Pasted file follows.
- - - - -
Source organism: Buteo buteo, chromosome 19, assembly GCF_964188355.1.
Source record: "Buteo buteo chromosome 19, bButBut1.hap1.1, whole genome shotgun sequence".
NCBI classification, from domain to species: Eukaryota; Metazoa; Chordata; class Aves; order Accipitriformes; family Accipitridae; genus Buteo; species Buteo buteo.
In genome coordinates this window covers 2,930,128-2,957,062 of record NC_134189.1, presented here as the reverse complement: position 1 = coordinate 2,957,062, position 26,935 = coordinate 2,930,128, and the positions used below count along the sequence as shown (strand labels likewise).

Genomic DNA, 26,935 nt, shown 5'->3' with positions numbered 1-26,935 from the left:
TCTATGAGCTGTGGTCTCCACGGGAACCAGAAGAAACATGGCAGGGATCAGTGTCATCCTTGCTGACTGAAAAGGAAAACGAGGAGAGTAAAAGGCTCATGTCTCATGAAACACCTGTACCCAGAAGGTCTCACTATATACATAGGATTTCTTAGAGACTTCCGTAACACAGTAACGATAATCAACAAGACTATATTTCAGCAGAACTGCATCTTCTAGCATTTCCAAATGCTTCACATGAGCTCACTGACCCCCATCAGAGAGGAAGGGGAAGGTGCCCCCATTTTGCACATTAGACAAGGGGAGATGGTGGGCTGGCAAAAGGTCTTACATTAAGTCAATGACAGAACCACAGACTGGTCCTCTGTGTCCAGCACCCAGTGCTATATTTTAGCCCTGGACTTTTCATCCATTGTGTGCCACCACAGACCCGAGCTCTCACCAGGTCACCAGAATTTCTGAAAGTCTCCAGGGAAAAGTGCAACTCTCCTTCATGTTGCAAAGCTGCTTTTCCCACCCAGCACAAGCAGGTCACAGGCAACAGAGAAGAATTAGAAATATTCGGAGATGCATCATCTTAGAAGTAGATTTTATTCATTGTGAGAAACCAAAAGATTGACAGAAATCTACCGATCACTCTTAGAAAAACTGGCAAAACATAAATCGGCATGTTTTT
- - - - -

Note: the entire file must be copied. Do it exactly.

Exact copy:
Source organism: Buteo buteo, chromosome 19, assembly GCF_964188355.1.
Source record: "Buteo buteo chromosome 19, bButBut1.hap1.1, whole genome shotgun sequence".
NCBI classification, from domain to species: Eukaryota; Metazoa; Chordata; class Aves; order Accipitriformes; family Accipitridae; genus Buteo; species Buteo buteo.
In genome coordinates this window covers 2,930,128-2,957,062 of record NC_134189.1, presented here as the reverse complement: position 1 = coordinate 2,957,062, position 26,935 = coordinate 2,930,128, and the positions used below count along the sequence as shown (strand labels likewise).

Genomic DNA, 26,935 nt, shown 5'->3' with positions numbered 1-26,935 from the left:
TCTATGAGCTGTGGTCTCCACGGGAACCAGAAGAAACATGGCAGGGATCAGTGTCATCCTTGCTGACTGAAAAGGAAAACGAGGAGAGTAAAAGGCTCATGTCTCATGAAACACCTGTACCCAGAAGGTCTCACTATATACATAGGATTTCTTAGAGACTTCCGTAACACAGTAACGATAATCAACAAGACTATATTTCAGCAGAACTGCATCTTCTAGCATTTCCAAATGCTTCACATGAGCTCACTGACCCCCATCAGAGAGGAAGGGGAAGGTGCCCCCATTTTGCACATTAGACAAGGGGAGATGGTGGGCTGGCAAAAGGTCTTACATTAAGTCAATGACAGAACCACAGACTGGTCCTCTGTGTCCAGCACCCAGTGCTATATTTTAGCCCTGGACTTTTCATCCATTGTGTGCCACCACAGACCCGAGCTCTCACCAGGTCACCAGAATTTCTGAAAGTCTCCAGGGAAAAGTGCAACTCTCCTTCATGTTGCAAAGCTGCTTTTCCCACCCAGCACAAGCAGGTCACAGGCAACAGAGAAGAATTAGAAATATTCGGAGATGCATCATCTTAGAAGTAGATTTTATTCATTGTGAGAAACCAAAAGATTGACAGAAATCTACCGATCACTCTTAGAAAAACTGGCAAAACATAAATCGGCATGTTTTT